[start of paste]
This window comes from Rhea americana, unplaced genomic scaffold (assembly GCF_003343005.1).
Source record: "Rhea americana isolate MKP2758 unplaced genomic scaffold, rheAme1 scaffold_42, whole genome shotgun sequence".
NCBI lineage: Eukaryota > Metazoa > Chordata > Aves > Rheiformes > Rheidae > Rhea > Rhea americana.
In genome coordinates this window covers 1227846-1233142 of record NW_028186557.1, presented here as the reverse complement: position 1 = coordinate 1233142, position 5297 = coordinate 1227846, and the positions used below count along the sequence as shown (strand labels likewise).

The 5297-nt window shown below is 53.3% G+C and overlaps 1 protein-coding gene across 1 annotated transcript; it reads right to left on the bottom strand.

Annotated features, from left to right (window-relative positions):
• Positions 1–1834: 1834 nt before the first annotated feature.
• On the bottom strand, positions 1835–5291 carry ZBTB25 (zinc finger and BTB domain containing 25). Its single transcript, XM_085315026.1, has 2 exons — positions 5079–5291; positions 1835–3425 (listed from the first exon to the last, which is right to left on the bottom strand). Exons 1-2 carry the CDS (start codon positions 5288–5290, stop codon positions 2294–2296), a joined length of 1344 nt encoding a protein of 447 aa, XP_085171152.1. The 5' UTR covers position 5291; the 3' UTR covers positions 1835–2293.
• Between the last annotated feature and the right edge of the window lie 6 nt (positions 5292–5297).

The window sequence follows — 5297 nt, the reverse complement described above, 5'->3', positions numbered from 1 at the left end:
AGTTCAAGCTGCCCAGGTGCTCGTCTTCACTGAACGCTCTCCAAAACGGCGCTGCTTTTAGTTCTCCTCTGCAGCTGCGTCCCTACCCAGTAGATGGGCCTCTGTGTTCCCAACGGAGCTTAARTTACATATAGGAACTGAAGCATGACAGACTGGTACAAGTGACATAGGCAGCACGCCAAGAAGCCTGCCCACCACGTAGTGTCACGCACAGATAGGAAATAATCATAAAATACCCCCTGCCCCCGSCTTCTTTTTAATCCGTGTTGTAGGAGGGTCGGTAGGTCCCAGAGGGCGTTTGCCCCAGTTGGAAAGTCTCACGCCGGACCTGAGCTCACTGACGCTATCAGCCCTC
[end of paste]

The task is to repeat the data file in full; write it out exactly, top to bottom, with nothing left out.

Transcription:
This window comes from Rhea americana, unplaced genomic scaffold (assembly GCF_003343005.1).
Source record: "Rhea americana isolate MKP2758 unplaced genomic scaffold, rheAme1 scaffold_42, whole genome shotgun sequence".
NCBI lineage: Eukaryota > Metazoa > Chordata > Aves > Rheiformes > Rheidae > Rhea > Rhea americana.
In genome coordinates this window covers 1227846-1233142 of record NW_028186557.1, presented here as the reverse complement: position 1 = coordinate 1233142, position 5297 = coordinate 1227846, and the positions used below count along the sequence as shown (strand labels likewise).

The 5297-nt window shown below is 53.3% G+C and overlaps 1 protein-coding gene across 1 annotated transcript; it reads right to left on the bottom strand.

Annotated features, from left to right (window-relative positions):
• Positions 1–1834: 1834 nt before the first annotated feature.
• On the bottom strand, positions 1835–5291 carry ZBTB25 (zinc finger and BTB domain containing 25). Its single transcript, XM_085315026.1, has 2 exons — positions 5079–5291; positions 1835–3425 (listed from the first exon to the last, which is right to left on the bottom strand). Exons 1-2 carry the CDS (start codon positions 5288–5290, stop codon positions 2294–2296), a joined length of 1344 nt encoding a protein of 447 aa, XP_085171152.1. The 5' UTR covers position 5291; the 3' UTR covers positions 1835–2293.
• Between the last annotated feature and the right edge of the window lie 6 nt (positions 5292–5297).

The window sequence follows — 5297 nt, the reverse complement described above, 5'->3', positions numbered from 1 at the left end:
AGTTCAAGCTGCCCAGGTGCTCGTCTTCACTGAACGCTCTCCAAAACGGCGCTGCTTTTAGTTCTCCTCTGCAGCTGCGTCCCTACCCAGTAGATGGGCCTCTGTGTTCCCAACGGAGCTTAARTTACATATAGGAACTGAAGCATGACAGACTGGTACAAGTGACATAGGCAGCACGCCAAGAAGCCTGCCCACCACGTAGTGTCACGCACAGATAGGAAATAATCATAAAATACCCCCTGCCCCCGSCTTCTTTTTAATCCGTGTTGTAGGAGGGTCGGTAGGTCCCAGAGGGCGTTTGCCCCAGTTGGAAAGTCTCACGCCGGACCTGAGCTCACTGACGCTATCAGCCCTC